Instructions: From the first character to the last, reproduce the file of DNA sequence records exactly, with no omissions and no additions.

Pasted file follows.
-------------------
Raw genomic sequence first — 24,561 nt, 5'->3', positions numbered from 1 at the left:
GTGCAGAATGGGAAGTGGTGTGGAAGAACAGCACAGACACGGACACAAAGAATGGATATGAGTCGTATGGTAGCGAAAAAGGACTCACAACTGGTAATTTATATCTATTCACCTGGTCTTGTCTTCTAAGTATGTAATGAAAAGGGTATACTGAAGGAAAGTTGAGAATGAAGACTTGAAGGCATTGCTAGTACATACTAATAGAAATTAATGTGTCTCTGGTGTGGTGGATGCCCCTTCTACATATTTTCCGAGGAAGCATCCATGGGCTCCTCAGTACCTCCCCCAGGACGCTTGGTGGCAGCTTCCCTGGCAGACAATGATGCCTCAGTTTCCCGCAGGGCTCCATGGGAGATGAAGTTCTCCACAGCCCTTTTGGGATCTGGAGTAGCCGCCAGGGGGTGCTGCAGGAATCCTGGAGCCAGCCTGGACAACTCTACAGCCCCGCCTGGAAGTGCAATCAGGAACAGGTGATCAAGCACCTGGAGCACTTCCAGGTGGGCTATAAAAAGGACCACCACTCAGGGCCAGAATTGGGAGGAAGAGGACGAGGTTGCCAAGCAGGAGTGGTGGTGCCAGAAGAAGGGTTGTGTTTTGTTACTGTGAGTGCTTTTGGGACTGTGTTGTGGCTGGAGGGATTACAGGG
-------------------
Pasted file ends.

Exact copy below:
Raw genomic sequence first — 24,561 nt, 5'->3', positions numbered from 1 at the left:
GTGCAGAATGGGAAGTGGTGTGGAAGAACAGCACAGACACGGACACAAAGAATGGATATGAGTCGTATGGTAGCGAAAAAGGACTCACAACTGGTAATTTATATCTATTCACCTGGTCTTGTCTTCTAAGTATGTAATGAAAAGGGTATACTGAAGGAAAGTTGAGAATGAAGACTTGAAGGCATTGCTAGTACATACTAATAGAAATTAATGTGTCTCTGGTGTGGTGGATGCCCCTTCTACATATTTTCCGAGGAAGCATCCATGGGCTCCTCAGTACCTCCCCCAGGACGCTTGGTGGCAGCTTCCCTGGCAGACAATGATGCCTCAGTTTCCCGCAGGGCTCCATGGGAGATGAAGTTCTCCACAGCCCTTTTGGGATCTGGAGTAGCCGCCAGGGGGTGCTGCAGGAATCCTGGAGCCAGCCTGGACAACTCTACAGCCCCGCCTGGAAGTGCAATCAGGAACAGGTGATCAAGCACCTGGAGCACTTCCAGGTGGGCTATAAAAAGGACCACCACTCAGGGCCAGAATTGGGAGGAAGAGGACGAGGTTGCCAAGCAGGAGTGGTGGTGCCAGAAGAAGGGTTGTGTTTTGTTACTGTGAGTGCTTTTGGGACTGTGTTGTGGCTGGAGGGATTACAGGG